Copenhagen at last! I had only a few days left and so much to see. After gorgeous sunny weather for 10 days, it turned cold with on again off again rain. The wind was very strong. I bought a Copenhagen card, which gives free entry into a number of museums, and discounted entry on others, plus free transport on buses, trains, metro and harbor buses in North Zealand for three days. In order to get the most of this it meant I had to run around like crazy, riding buses for fun, but it turned out pretty well.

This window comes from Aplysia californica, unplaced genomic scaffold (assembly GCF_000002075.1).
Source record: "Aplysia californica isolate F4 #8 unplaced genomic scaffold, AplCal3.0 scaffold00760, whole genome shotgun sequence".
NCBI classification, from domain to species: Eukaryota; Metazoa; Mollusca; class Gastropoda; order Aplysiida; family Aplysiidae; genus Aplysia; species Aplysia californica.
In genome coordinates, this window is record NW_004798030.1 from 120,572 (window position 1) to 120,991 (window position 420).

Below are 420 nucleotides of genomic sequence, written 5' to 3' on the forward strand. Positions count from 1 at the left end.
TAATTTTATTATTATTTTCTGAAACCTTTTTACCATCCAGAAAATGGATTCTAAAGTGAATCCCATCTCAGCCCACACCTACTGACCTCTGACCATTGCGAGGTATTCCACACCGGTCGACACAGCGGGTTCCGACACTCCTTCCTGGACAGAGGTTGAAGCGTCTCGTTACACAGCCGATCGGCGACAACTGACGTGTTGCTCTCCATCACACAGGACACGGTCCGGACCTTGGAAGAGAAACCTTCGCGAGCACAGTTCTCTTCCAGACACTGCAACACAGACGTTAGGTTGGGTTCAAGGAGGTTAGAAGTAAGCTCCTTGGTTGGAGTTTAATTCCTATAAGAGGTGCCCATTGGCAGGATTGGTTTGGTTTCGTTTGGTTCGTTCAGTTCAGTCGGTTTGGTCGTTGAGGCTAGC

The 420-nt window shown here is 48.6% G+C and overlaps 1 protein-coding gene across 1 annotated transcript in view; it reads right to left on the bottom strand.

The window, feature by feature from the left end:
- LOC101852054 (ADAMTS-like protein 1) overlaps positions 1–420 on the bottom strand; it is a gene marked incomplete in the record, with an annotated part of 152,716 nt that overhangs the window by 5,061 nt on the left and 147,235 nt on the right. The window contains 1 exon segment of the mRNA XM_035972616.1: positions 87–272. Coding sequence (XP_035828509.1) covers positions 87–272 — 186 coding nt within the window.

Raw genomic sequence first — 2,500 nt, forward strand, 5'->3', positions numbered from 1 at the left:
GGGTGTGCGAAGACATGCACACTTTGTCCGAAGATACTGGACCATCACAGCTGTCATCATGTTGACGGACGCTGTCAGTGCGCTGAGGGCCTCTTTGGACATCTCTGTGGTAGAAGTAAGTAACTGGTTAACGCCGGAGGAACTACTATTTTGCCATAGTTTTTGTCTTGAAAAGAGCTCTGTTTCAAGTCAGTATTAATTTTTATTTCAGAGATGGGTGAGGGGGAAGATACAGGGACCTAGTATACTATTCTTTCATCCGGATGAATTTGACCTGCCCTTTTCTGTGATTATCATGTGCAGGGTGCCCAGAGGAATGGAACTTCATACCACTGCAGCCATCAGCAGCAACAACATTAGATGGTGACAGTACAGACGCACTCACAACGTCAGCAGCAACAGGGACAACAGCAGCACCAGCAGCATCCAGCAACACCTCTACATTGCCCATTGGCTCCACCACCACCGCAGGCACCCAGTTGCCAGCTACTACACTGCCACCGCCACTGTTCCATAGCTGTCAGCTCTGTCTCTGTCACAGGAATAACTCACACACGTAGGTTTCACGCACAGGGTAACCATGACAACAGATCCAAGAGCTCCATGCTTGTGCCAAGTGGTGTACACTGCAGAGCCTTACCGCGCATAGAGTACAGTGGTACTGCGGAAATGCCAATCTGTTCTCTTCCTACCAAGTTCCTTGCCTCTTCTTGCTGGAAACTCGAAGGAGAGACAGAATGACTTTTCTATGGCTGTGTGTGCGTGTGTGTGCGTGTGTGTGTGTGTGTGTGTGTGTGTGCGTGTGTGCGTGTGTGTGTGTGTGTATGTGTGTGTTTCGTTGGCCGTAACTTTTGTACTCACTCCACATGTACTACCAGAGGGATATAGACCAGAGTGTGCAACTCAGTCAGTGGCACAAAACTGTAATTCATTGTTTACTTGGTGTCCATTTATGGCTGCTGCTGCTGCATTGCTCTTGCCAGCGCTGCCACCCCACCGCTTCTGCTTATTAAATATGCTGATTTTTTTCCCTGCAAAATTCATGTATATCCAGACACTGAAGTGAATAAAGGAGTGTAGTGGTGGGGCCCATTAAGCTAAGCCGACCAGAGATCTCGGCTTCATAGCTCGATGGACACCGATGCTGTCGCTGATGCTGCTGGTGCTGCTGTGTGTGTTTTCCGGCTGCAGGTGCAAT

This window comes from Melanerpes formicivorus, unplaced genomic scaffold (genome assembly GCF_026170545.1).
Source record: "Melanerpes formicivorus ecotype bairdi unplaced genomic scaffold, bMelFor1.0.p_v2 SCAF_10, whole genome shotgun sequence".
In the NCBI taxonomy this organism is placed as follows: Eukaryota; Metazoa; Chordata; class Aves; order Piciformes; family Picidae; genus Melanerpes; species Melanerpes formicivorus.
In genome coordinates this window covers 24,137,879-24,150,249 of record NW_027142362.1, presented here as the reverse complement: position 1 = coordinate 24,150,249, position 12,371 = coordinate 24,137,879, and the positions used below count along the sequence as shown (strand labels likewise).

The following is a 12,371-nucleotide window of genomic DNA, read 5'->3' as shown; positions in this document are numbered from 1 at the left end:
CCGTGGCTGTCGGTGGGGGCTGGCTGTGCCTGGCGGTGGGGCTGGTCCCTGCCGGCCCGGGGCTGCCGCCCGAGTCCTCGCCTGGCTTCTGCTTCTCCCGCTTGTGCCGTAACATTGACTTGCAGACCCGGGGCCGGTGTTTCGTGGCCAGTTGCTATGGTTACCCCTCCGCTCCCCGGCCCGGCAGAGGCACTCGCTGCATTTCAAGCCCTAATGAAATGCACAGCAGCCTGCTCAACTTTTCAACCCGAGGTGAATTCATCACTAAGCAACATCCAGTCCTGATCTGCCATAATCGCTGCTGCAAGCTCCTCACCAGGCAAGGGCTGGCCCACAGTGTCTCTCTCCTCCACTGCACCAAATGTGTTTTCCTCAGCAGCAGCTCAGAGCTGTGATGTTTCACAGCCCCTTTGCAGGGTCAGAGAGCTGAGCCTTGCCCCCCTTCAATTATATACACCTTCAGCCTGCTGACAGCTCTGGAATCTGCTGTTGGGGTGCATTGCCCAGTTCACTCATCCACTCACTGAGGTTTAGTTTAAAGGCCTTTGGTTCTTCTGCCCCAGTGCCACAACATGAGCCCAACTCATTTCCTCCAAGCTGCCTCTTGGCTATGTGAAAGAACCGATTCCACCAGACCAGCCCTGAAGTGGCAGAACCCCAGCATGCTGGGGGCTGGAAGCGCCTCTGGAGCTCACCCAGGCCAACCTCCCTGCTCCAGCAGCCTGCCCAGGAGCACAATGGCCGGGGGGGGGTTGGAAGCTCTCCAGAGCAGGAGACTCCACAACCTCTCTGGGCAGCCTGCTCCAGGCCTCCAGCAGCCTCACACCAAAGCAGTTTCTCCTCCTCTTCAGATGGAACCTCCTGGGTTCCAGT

On my first day I headed north to Rosenborg Castle. Built over three small islands in a lake, the site is simply impressive. Lucky for me it rained only when I was inside and then became sunny again when I came out. I took a boat around the lake to get more views of the castle (and because it was free with my Copenhagen Card) and then sprinted to the train station so that I could get to Helsingør. The tourist office told me there was another train. Why I continued to believe the Danish tourist offices…the train only went halfway, and then I had a 30-minute wait for the next train out on a cold and windy platform, all by my lonesome. The whole time muttering under my breath about how I was never going to trust the tourist office again. Then to Helsingør, the famous Elsinore of Shakespeare’s Hamlet. Kronborg Castle, where Shakespeare set his dramatic play, is built on a promontory, the closest piece of land between Denmark and Sweden. The castle was built with defense purposes in mind, and for the collection of the unpopular government “Sound Dues,” a toll paid by all ships passing from the Baltic to the North Sea. The weather was just rainy and cool enough to imagine how on a dark night Hamlet’s father’s ghost would have haunted the ramparts.